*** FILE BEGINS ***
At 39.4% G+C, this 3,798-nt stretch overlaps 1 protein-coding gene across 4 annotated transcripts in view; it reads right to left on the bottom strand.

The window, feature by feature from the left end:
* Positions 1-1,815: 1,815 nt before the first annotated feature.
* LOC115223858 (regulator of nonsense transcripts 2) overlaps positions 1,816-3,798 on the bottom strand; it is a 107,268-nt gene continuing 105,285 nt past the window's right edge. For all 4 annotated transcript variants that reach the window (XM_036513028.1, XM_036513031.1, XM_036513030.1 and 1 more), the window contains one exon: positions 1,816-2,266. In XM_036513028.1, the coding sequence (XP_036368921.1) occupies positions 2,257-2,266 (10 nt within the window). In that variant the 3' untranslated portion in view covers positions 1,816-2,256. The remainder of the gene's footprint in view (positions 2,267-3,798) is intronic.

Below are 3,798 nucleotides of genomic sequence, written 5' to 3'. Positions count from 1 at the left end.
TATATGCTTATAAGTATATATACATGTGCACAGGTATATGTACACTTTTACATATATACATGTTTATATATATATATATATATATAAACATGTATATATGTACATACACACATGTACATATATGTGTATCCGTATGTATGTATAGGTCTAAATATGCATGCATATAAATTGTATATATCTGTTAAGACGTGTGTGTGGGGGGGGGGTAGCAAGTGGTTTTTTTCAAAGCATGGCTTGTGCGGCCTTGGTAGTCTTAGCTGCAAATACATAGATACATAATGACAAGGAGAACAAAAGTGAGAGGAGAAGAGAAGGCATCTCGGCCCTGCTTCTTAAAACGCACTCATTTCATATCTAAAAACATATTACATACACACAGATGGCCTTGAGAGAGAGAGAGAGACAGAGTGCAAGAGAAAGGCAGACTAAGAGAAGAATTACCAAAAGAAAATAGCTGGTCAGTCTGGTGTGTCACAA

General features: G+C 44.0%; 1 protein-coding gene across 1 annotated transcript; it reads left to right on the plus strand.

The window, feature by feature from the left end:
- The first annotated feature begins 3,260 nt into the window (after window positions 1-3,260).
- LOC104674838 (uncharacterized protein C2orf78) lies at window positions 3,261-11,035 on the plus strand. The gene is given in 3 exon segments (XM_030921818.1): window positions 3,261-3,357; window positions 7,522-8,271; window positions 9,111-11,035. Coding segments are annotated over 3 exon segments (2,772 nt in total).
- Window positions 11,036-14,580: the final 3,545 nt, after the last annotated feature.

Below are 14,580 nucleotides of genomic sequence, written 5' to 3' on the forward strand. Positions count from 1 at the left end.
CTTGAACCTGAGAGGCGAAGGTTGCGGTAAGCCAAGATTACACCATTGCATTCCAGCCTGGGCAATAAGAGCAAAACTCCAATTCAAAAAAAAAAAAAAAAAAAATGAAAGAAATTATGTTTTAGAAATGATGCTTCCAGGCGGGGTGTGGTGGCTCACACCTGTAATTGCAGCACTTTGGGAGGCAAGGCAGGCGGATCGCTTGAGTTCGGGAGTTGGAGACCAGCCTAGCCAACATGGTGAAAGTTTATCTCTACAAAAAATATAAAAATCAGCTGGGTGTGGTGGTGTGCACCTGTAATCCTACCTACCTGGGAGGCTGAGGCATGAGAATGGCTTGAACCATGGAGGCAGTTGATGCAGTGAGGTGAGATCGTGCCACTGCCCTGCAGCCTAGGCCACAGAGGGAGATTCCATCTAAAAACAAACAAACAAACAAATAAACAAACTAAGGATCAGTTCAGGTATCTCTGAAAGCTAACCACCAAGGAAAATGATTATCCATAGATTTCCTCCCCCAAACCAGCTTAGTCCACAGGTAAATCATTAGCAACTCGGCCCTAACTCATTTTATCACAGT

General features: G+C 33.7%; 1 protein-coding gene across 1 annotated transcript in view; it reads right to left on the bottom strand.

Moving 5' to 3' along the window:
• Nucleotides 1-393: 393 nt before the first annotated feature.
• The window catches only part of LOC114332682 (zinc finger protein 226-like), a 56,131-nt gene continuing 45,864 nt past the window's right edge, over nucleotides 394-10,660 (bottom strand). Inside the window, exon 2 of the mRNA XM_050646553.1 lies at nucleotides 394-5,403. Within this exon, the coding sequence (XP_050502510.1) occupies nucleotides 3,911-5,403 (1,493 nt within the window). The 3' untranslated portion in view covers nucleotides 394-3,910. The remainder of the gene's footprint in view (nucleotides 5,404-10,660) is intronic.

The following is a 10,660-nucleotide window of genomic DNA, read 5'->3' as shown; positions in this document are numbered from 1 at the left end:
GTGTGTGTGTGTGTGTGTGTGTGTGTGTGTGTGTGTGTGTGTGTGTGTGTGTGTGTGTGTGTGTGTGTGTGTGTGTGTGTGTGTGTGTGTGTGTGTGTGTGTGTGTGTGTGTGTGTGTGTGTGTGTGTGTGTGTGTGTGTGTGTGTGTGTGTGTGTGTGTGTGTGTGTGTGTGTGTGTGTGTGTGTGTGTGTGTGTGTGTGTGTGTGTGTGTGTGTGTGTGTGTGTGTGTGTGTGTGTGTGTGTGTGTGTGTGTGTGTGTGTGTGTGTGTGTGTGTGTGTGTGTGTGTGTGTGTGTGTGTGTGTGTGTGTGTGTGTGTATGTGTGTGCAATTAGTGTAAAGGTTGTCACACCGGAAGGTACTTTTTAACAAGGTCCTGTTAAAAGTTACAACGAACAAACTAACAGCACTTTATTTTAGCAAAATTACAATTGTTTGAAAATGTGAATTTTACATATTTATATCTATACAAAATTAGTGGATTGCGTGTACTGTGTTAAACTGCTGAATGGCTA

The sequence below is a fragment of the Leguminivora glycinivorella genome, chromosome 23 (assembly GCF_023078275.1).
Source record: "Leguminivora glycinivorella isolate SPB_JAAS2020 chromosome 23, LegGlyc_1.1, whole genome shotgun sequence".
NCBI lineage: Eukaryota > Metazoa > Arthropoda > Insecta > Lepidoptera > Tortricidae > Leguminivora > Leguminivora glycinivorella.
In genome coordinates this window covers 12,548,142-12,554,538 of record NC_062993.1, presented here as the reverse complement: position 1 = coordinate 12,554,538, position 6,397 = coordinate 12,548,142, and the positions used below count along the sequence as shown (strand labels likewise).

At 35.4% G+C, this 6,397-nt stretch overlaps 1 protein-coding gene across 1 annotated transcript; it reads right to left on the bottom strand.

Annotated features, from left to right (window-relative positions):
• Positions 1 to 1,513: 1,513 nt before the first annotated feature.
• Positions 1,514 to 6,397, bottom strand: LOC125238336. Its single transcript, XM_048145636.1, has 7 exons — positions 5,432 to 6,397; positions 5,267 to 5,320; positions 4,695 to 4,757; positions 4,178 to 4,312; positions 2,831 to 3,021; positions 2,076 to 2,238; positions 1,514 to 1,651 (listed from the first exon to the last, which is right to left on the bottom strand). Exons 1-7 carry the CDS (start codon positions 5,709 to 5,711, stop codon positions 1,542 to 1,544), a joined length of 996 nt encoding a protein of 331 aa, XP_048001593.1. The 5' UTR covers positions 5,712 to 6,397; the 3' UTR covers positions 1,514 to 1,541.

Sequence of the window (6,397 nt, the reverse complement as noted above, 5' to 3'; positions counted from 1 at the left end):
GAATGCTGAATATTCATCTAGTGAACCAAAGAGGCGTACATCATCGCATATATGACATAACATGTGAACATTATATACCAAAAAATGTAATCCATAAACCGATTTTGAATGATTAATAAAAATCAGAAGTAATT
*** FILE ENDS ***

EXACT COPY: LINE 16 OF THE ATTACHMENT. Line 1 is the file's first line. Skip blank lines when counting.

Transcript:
• Nucleotides 1-393: 393 nt before the first annotated feature.